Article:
Your HVAC is usually the single most important system in your home or building. It can have far reaching effects on your energy consumption, costs, and the comfort, health, and productivity of all people inside. Too often, however, we have seen homes and offices sticking far too long with neglected, antiquated systems to the point that they’re burning money on energy bills and actually experiencing health issues.
When to Replace
First of all, energy guzzling models of the past need to be replaced. It’s usually easy enough to tell when a unit is too old and inefficient. Most obvious is when it’s struggling to do its duty and needs to be constantly set on full power. On the other hand, there are those that seem to have no setting between “full” and “off,” and provide too much heat or cooling depending on its purpose. Another sign is excessive noise. As a general rule of thumb, it’s about 10 years for air conditioning systems and 15 years for furnaces or boilers.
Specifically, furnaces and boilers need to be replaced if their heat exchangers develop any cracks or holes. Signs of rust should be checked by professionals. Furnaces could start pumping exhaust fumes through your house or set off C02 detectors, at which point they may become life-threatening. In boilers, tell-tale signs are usually leaked water under the boiler, and again, rust. Specialists should be called who know their way around boilers and furnaces to make sure it’s operating safely and efficiently.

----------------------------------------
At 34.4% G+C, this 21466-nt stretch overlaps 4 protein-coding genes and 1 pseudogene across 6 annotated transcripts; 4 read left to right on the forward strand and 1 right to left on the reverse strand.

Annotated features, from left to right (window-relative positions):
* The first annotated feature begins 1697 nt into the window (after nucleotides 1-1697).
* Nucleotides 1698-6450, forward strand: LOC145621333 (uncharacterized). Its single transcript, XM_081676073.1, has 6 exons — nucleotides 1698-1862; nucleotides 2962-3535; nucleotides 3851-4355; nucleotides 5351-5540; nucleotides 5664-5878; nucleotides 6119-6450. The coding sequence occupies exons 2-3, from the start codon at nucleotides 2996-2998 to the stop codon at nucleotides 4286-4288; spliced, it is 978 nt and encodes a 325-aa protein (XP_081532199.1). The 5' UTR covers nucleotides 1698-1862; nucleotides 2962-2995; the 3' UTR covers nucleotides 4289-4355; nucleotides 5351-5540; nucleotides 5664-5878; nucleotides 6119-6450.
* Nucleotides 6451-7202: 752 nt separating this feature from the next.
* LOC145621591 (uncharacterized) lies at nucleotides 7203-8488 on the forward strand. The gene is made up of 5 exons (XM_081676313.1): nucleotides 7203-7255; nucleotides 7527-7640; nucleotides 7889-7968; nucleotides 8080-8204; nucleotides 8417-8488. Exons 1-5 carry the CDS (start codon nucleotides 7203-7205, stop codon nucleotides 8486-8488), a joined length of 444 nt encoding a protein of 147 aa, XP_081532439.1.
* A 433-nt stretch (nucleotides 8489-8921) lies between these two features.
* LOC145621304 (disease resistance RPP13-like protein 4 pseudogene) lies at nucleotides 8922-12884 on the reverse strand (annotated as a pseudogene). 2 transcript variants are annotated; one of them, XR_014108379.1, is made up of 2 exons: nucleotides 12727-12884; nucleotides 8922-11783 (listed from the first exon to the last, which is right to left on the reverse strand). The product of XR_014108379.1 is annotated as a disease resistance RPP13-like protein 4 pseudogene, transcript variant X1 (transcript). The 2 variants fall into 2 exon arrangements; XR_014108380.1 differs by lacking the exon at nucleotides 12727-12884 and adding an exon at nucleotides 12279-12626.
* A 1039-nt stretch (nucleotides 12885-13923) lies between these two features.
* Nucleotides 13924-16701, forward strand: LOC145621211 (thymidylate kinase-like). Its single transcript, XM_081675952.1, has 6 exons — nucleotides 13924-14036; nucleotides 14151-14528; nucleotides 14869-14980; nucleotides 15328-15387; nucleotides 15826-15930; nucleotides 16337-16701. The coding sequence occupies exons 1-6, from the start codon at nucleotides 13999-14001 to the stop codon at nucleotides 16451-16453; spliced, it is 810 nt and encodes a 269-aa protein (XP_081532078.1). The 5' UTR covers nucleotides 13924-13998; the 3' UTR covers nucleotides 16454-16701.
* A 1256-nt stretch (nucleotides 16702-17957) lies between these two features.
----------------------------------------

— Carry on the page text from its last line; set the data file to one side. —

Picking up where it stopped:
AC systems usually have shorter lifespans, especially the parts that need to be placed outdoors or are otherwise exposed to the elements. More frequent repairs, excessive noise and noticeable spikes in your electricity bill can indicate problems.
Your HVAC should be subjected to comprehensive check-up and maintenance at least twice a year – in the spring for cooling systems and in the fall for heating systems. Many recommend these at least every season, with a monthly check-up being ideal.
Filters for example should be replaced monthly, and blowers and ducts checked regularly to keep things from getting choked up, which will of course affect efficiency and could eventually even damage your systems. Moving parts should stay lubricated. Drains, coils and evaporators should be cleaned out. Your AC may also need an adjustment in the refrigerant level.
Linking your HVAC to a building automation system can further control the system to ensure maximum efficiency and smart utilization. This can also give you hourly information on metrics like temperature, humidity and energy use. This will tell you when something isn’t working at 100%.
Your HVAC system can have diverse effects on your home or office. According to the U.S. Department of Energy, the HVAC and lighting make up about 60-70% of a building’s energy consumption. Research shows that regular maintenance can reduce your energy consumption by up to 30%. Costly breakdowns can be reduced by as much as 75%. Downtime can be reduced up to 35% and overall repair and maintenance costs by up to 20%.
All this reduced energy consumption and repair needs also translate to a lower carbon footprint. A properly functioning HVAC will also keep employees safe, comfortable and healthy, leading to an optimal setting for the highest productivity.
Leave it to the Experts
HVAC and building automation systems can be quite complex and extensive. To make sure everything is designed and installed properly, they should be handled by seasoned professionals. Level One HVAC has over 15 years of experience in designing, installing and maintaining HVAC and building automation systems. We have earned all the pertinent industry certifications and conduct continuous training to our team of HVAC professionals. We are based in New Hudson, MI and serve the states of Michigan, Indiana and Ohio. Call us today at 248-486-6500 or click the contact button on the right for more information!